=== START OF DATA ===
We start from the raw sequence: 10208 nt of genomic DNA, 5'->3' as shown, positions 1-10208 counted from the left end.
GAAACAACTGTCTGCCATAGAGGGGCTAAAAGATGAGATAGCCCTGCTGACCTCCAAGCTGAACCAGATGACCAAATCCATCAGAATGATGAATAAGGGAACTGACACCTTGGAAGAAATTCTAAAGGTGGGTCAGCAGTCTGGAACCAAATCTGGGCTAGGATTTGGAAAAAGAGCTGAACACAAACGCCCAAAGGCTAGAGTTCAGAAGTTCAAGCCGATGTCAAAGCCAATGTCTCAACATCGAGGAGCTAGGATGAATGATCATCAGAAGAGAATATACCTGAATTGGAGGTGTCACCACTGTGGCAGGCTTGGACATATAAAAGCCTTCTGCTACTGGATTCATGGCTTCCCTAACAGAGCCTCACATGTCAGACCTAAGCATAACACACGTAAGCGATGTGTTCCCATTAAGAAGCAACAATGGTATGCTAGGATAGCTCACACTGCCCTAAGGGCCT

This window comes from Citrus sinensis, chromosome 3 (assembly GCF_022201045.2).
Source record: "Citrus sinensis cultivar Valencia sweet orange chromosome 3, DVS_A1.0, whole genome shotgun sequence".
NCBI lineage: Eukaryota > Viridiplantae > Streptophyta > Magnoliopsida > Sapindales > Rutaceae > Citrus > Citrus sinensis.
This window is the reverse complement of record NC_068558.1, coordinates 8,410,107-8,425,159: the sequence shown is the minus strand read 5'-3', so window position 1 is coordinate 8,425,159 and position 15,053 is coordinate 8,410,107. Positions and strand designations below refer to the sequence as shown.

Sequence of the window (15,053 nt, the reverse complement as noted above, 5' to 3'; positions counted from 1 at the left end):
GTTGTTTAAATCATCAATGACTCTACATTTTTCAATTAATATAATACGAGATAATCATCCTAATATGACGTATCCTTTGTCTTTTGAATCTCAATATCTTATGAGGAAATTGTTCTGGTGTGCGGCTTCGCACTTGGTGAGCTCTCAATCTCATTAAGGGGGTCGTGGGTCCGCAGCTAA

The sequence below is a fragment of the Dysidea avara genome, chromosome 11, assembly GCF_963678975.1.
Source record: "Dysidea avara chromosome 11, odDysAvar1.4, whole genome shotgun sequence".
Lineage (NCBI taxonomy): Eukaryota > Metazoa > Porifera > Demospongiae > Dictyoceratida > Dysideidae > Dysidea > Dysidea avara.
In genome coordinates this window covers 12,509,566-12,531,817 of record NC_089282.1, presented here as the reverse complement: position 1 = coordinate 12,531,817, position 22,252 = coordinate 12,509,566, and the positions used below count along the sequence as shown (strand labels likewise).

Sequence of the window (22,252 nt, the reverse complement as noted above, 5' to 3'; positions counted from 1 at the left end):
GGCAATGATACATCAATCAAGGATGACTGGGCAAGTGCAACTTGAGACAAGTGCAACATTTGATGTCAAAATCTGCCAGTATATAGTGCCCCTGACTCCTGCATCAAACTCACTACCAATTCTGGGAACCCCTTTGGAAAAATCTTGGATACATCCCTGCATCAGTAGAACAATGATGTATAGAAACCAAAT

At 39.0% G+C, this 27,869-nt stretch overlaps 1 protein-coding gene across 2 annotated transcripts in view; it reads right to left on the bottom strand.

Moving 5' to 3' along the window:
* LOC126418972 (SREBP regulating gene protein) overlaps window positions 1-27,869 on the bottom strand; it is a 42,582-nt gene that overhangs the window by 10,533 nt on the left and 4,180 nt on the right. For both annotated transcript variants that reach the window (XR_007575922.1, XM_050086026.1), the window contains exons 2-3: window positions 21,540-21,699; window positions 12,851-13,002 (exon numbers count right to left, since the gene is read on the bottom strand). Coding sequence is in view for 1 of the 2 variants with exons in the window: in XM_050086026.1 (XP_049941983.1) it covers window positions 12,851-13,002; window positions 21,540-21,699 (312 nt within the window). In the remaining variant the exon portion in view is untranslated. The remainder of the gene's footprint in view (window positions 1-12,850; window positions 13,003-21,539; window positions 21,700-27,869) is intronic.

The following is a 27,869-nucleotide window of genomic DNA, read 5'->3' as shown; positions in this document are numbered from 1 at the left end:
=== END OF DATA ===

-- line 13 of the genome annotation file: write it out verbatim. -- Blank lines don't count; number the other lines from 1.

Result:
Sequence of the window (22,252 nt, the reverse complement as noted above, 5' to 3'; positions counted from 1 at the left end):